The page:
terça-feira, 20 de março de 2012

Os cabeçalhos e os textos do J.L.

J.L. bad company.





By PA Mediapoint

20 March 2012

Police could have reduced negative media coverage in the cases of Madeleine McCann's disappearance and Joanna Yeates's murder if they had given journalists off-the-record guidance, Daily Star crime correspondent Jerry Lawton told the Leveson Inquiry.

Lawton praised the way many UK forces share information with reporters, in particular West Yorkshire Police and Greater Manchester Police.

But he criticised Leicestershire Police, who assisted Portuguese detectives in investigating what happened to Madeleine, and Avon and Somerset Police, who led the Joanna Yeates investigation.

"Unusually both forces refused to give any guidance on any of the multiple lines of inquiry that came in to most newspapers during those on-going investigations," he said in a written statement.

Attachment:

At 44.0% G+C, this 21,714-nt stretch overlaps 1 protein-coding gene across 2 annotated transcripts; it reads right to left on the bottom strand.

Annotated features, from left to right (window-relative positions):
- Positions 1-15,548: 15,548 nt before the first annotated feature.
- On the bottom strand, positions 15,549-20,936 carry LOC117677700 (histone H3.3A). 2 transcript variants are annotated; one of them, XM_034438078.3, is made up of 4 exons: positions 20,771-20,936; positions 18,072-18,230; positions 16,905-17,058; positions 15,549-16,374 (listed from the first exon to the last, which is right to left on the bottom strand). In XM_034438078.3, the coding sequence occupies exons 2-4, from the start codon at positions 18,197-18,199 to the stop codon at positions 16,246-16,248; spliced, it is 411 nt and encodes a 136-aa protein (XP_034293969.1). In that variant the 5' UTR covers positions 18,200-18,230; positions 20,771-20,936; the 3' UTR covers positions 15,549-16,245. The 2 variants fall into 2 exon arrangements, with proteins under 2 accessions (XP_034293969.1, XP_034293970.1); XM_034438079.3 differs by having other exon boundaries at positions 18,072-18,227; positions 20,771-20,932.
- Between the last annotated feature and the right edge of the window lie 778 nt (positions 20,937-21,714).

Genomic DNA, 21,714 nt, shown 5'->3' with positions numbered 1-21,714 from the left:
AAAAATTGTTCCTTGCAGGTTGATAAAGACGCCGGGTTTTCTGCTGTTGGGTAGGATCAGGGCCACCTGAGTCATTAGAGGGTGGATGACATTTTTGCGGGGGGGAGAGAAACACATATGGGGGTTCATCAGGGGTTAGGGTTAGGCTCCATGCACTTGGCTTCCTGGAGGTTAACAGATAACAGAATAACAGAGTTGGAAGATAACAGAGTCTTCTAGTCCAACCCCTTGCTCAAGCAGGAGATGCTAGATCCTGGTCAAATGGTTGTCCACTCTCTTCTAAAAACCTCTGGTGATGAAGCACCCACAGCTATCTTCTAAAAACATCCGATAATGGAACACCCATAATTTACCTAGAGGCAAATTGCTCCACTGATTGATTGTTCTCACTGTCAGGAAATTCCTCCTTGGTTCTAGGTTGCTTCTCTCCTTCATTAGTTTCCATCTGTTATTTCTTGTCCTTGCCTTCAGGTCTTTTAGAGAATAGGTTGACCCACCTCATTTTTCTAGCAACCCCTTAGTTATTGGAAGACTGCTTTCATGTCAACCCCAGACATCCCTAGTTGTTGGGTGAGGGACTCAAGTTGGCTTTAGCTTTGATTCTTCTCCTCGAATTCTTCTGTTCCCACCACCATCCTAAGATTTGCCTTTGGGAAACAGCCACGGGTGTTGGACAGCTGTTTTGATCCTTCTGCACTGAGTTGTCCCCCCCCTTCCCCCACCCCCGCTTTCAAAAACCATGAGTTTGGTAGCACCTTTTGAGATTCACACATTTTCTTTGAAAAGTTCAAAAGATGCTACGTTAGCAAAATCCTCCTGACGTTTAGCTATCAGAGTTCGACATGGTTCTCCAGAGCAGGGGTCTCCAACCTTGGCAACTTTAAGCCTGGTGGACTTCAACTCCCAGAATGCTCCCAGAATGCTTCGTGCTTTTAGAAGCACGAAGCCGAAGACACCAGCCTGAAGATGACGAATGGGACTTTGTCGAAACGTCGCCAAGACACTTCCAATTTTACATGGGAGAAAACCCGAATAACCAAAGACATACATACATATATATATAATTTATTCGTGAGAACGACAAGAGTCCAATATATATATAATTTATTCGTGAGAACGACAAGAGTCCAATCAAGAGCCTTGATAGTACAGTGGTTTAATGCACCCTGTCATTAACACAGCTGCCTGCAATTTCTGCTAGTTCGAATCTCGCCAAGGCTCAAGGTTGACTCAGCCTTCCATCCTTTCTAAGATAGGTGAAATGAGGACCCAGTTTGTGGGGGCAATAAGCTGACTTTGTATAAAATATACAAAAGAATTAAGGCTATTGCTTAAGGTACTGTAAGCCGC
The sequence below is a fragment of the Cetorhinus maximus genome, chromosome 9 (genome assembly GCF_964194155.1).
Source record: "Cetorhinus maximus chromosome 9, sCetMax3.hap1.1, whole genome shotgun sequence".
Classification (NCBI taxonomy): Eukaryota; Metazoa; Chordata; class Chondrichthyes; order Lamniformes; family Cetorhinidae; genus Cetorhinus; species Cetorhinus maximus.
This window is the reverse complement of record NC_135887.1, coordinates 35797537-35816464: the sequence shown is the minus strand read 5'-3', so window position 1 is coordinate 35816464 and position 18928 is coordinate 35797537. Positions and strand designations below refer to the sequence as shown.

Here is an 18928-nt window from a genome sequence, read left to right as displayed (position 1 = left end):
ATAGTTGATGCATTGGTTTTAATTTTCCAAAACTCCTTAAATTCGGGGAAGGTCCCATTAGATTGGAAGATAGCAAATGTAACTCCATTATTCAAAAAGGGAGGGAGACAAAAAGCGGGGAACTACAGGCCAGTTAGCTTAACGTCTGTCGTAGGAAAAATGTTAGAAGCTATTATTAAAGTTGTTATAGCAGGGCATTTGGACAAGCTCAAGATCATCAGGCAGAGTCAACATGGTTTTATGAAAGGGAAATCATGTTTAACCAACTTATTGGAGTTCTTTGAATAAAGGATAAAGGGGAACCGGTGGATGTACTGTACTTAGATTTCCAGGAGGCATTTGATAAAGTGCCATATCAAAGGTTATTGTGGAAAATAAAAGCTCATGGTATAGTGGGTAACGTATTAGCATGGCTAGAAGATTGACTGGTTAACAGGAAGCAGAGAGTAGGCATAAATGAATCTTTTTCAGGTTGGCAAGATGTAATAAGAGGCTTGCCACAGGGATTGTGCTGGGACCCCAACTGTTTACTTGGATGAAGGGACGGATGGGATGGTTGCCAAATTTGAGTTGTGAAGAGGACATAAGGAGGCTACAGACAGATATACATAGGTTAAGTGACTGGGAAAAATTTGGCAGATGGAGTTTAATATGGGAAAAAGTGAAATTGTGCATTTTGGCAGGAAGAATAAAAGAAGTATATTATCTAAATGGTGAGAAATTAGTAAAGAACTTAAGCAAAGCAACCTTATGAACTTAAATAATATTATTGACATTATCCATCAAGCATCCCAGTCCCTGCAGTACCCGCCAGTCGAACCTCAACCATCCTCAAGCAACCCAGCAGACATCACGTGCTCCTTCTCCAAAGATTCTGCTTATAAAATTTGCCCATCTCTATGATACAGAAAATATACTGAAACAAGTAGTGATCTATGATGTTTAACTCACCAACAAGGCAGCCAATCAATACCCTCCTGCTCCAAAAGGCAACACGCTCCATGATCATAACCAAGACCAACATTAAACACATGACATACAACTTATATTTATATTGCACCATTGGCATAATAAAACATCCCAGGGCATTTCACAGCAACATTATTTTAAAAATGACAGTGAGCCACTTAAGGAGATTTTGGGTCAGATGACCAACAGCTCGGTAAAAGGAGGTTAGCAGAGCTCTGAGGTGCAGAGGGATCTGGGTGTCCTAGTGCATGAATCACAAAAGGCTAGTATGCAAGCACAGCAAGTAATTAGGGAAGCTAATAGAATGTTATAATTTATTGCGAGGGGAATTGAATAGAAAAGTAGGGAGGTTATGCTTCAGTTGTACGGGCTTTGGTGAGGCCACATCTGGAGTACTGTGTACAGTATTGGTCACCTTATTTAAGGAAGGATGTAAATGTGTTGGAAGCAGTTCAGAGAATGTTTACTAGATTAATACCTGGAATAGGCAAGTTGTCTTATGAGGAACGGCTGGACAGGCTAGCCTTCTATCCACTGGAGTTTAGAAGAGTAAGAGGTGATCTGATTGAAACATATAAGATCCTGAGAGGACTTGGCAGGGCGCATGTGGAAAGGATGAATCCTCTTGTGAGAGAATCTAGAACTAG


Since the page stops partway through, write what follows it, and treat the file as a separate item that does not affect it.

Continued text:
Madeleine's parents Kate and Gerry McCann, and Christopher Jefferies, who was wrongly arrested over Joanna Yeates's murder, have told the Leveson Inquiry of their distress at a series of damaging newspaper articles about them.

Lawton noted in his statement: "It is surely of significance that the cases in which individual police forces have chosen not to engage with the press have resulted in some of the most vociferous complaints about coverage.

"Had Leicestershire Police chosen to give off-the-record guidance to the press about the state of the Madeleine McCann investigation then coverage may have been markedly different.

"Instead Leicestershire greeted every query with, 'It is a Portuguese police investigation, you need to contact the Portuguese police', in full knowledge - as you have previously heard in the inquiry - of the fact the Portuguese police refused to comment officially on any aspect of the case due to that country's official secrecy laws."

He added: "Had Avon and Somerset Police chosen to give discreet off-the-record guidance regarding Mr Jefferies' background and the nature of his arrest it is possible he may have been spared the ordeal he described to the inquiry.

"In my experience journalists, news desks and editors listen to, respect and react to police guidance."


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